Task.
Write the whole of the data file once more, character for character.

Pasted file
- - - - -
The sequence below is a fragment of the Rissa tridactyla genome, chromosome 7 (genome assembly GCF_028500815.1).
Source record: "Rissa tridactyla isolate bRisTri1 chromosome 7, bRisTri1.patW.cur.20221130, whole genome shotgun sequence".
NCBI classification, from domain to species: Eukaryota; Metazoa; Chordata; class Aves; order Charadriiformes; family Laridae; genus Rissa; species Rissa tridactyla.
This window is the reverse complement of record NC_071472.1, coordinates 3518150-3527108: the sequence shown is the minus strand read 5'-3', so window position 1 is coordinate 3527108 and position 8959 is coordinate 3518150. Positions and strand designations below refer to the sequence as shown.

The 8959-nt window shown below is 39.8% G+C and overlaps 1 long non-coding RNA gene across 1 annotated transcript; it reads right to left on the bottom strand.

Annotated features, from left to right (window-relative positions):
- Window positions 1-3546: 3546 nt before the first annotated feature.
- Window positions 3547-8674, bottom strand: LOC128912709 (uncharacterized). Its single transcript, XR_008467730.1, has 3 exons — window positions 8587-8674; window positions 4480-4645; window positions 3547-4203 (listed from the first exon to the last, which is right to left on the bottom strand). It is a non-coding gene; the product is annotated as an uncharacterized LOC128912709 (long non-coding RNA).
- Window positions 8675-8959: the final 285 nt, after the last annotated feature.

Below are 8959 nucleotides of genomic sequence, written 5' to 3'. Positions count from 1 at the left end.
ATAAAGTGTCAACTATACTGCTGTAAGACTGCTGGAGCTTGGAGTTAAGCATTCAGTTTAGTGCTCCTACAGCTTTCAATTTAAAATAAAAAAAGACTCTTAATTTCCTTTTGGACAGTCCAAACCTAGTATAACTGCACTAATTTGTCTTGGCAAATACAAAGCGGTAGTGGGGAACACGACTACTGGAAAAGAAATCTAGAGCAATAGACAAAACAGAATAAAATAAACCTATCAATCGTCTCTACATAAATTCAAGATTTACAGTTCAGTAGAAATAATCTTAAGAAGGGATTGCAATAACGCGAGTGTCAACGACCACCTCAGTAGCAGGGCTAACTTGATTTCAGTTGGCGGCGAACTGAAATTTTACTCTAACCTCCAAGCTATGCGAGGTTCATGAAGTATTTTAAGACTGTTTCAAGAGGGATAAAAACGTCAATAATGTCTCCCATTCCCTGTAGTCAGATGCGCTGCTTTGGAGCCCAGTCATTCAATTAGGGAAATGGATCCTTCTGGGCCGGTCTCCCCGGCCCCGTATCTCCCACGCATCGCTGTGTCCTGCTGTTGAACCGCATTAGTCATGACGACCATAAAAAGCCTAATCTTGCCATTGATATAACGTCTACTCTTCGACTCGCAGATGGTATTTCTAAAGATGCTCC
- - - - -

The sequence below is a fragment of the Rissa tridactyla genome, chromosome 7 (genome assembly GCF_028500815.1).
Source record: "Rissa tridactyla isolate bRisTri1 chromosome 7, bRisTri1.patW.cur.20221130, whole genome shotgun sequence".
NCBI classification, from domain to species: Eukaryota; Metazoa; Chordata; class Aves; order Charadriiformes; family Laridae; genus Rissa; species Rissa tridactyla.
This window is the reverse complement of record NC_071472.1, coordinates 3518150-3527108: the sequence shown is the minus strand read 5'-3', so window position 1 is coordinate 3527108 and position 8959 is coordinate 3518150. Positions and strand designations below refer to the sequence as shown.

The 8959-nt window shown below is 39.8% G+C and overlaps 1 long non-coding RNA gene across 1 annotated transcript; it reads right to left on the bottom strand.

Annotated features, from left to right (window-relative positions):
- Window positions 1-3546: 3546 nt before the first annotated feature.
- Window positions 3547-8674, bottom strand: LOC128912709 (uncharacterized). Its single transcript, XR_008467730.1, has 3 exons — window positions 8587-8674; window positions 4480-4645; window positions 3547-4203 (listed from the first exon to the last, which is right to left on the bottom strand). It is a non-coding gene; the product is annotated as an uncharacterized LOC128912709 (long non-coding RNA).
- Window positions 8675-8959: the final 285 nt, after the last annotated feature.

Below are 8959 nucleotides of genomic sequence, written 5' to 3'. Positions count from 1 at the left end.
ATAAAGTGTCAACTATACTGCTGTAAGACTGCTGGAGCTTGGAGTTAAGCATTCAGTTTAGTGCTCCTACAGCTTTCAATTTAAAATAAAAAAAGACTCTTAATTTCCTTTTGGACAGTCCAAACCTAGTATAACTGCACTAATTTGTCTTGGCAAATACAAAGCGGTAGTGGGGAACACGACTACTGGAAAAGAAATCTAGAGCAATAGACAAAACAGAATAAAATAAACCTATCAATCGTCTCTACATAAATTCAAGATTTACAGTTCAGTAGAAATAATCTTAAGAAGGGATTGCAATAACGCGAGTGTCAACGACCACCTCAGTAGCAGGGCTAACTTGATTTCAGTTGGCGGCGAACTGAAATTTTACTCTAACCTCCAAGCTATGCGAGGTTCATGAAGTATTTTAAGACTGTTTCAAGAGGGATAAAAACGTCAATAATGTCTCCCATTCCCTGTAGTCAGATGCGCTGCTTTGGAGCCCAGTCATTCAATTAGGGAAATGGATCCTTCTGGGCCGGTCTCCCCGGCCCCGTATCTCCCACGCATCGCTGTGTCCTGCTGTTGAACCGCATTAGTCATGACGACCATAAAAAGCCTAATCTTGCCATTGATATAACGTCTACTCTTCGACTCGCAGATGGTATTTCTAAAGATGCTCC